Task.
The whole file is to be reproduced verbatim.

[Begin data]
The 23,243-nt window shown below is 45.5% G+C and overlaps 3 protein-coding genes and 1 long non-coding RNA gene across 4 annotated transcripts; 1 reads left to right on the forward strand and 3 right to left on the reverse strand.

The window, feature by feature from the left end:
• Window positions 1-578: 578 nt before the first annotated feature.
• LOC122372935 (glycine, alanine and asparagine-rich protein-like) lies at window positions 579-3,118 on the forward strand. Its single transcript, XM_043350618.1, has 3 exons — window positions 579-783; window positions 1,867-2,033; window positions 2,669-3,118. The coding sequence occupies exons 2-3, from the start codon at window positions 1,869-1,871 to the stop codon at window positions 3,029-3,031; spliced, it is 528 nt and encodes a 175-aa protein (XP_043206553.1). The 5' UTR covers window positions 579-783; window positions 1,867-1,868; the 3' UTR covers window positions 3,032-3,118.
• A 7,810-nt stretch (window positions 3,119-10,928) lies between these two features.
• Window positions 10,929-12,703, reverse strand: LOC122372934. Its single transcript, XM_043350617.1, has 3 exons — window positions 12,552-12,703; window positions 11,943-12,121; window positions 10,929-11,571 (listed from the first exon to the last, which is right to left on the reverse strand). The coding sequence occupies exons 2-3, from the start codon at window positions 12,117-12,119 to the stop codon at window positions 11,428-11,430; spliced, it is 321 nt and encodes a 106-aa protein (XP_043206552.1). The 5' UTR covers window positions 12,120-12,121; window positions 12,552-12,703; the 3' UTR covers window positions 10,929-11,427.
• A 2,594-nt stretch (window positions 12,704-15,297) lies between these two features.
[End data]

The 23,243-nt window shown below is 45.5% G+C and overlaps 3 protein-coding genes and 1 long non-coding RNA gene across 4 annotated transcripts; 1 reads left to right on the forward strand and 3 right to left on the reverse strand.

The window, feature by feature from the left end:
• Window positions 1-578: 578 nt before the first annotated feature.
• LOC122372935 (glycine, alanine and asparagine-rich protein-like) lies at window positions 579-3,118 on the forward strand. Its single transcript, XM_043350618.1, has 3 exons — window positions 579-783; window positions 1,867-2,033; window positions 2,669-3,118. The coding sequence occupies exons 2-3, from the start codon at window positions 1,869-1,871 to the stop codon at window positions 3,029-3,031; spliced, it is 528 nt and encodes a 175-aa protein (XP_043206553.1). The 5' UTR covers window positions 579-783; window positions 1,867-1,868; the 3' UTR covers window positions 3,032-3,118.
• A 7,810-nt stretch (window positions 3,119-10,928) lies between these two features.
• Window positions 10,929-12,703, reverse strand: LOC122372934. Its single transcript, XM_043350617.1, has 3 exons — window positions 12,552-12,703; window positions 11,943-12,121; window positions 10,929-11,571 (listed from the first exon to the last, which is right to left on the reverse strand). The coding sequence occupies exons 2-3, from the start codon at window positions 12,117-12,119 to the stop codon at window positions 11,428-11,430; spliced, it is 321 nt and encodes a 106-aa protein (XP_043206552.1). The 5' UTR covers window positions 12,120-12,121; window positions 12,552-12,703; the 3' UTR covers window positions 10,929-11,427.
• A 2,594-nt stretch (window positions 12,704-15,297) lies between these two features.